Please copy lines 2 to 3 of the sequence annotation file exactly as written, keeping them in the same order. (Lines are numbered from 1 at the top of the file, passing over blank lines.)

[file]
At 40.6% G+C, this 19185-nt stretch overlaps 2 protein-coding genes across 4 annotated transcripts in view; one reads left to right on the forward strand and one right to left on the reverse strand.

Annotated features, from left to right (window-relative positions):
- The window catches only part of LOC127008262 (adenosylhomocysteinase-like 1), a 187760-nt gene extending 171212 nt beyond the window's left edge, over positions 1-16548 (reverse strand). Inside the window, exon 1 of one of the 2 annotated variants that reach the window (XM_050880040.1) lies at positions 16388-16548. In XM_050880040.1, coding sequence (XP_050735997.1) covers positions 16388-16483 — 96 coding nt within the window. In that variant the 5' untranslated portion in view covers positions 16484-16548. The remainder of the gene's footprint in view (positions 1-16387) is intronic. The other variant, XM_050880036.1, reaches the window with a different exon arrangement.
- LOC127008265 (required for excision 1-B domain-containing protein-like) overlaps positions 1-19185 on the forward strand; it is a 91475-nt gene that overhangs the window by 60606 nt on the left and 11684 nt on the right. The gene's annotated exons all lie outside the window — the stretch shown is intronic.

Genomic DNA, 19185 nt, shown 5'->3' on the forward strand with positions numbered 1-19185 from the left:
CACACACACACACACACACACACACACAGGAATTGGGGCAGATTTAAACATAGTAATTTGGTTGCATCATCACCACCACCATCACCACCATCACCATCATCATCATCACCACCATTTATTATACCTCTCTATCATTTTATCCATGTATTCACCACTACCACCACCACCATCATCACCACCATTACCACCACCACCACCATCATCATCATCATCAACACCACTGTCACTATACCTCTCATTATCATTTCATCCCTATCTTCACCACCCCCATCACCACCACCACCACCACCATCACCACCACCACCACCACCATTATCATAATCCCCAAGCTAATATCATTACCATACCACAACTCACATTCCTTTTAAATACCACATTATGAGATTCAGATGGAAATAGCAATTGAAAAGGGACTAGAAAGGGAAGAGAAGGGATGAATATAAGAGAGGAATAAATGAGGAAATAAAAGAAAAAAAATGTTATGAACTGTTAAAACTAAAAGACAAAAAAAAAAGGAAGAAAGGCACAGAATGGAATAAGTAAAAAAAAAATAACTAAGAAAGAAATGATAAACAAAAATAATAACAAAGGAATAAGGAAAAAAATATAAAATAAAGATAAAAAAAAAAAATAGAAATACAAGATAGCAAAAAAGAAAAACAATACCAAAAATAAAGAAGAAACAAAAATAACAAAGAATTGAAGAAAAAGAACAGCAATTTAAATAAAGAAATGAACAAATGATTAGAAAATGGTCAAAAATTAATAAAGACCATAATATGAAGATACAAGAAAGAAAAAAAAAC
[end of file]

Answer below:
Annotated features, from left to right (window-relative positions):
- The window catches only part of LOC127008262 (adenosylhomocysteinase-like 1), a 187760-nt gene extending 171212 nt beyond the window's left edge, over positions 1-16548 (reverse strand). Inside the window, exon 1 of one of the 2 annotated variants that reach the window (XM_050880040.1) lies at positions 16388-16548. In XM_050880040.1, coding sequence (XP_050735997.1) covers positions 16388-16483 — 96 coding nt within the window. In that variant the 5' untranslated portion in view covers positions 16484-16548. The remainder of the gene's footprint in view (positions 1-16387) is intronic. The other variant, XM_050880036.1, reaches the window with a different exon arrangement.